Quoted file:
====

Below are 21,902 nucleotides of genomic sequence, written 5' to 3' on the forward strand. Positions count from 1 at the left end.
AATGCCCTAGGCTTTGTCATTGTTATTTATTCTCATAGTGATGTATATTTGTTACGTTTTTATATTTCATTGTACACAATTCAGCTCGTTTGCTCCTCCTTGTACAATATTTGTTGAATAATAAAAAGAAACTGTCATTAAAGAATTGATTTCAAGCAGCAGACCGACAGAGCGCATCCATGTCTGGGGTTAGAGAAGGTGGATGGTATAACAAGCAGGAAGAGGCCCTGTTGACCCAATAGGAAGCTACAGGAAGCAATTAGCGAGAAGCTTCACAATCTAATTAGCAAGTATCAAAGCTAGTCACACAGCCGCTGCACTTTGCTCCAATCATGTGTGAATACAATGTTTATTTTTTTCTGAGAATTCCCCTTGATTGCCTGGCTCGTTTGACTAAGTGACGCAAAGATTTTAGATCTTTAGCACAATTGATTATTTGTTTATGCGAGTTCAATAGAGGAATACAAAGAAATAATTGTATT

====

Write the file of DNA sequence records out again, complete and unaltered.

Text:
Below are 21,902 nucleotides of genomic sequence, written 5' to 3' on the forward strand. Positions count from 1 at the left end.
AATGCCCTAGGCTTTGTCATTGTTATTTATTCTCATAGTGATGTATATTTGTTACGTTTTTATATTTCATTGTACACAATTCAGCTCGTTTGCTCCTCCTTGTACAATATTTGTTGAATAATAAAAAGAAACTGTCATTAAAGAATTGATTTCAAGCAGCAGACCGACAGAGCGCATCCATGTCTGGGGTTAGAGAAGGTGGATGGTATAACAAGCAGGAAGAGGCCCTGTTGACCCAATAGGAAGCTACAGGAAGCAATTAGCGAGAAGCTTCACAATCTAATTAGCAAGTATCAAAGCTAGTCACACAGCCGCTGCACTTTGCTCCAATCATGTGTGAATACAATGTTTATTTTTTTCTGAGAATTCCCCTTGATTGCCTGGCTCGTTTGACTAAGTGACGCAAAGATTTTAGATCTTTAGCACAATTGATTATTTGTTTATGCGAGTTCAATAGAGGAATACAAAGAAATAATTGTATT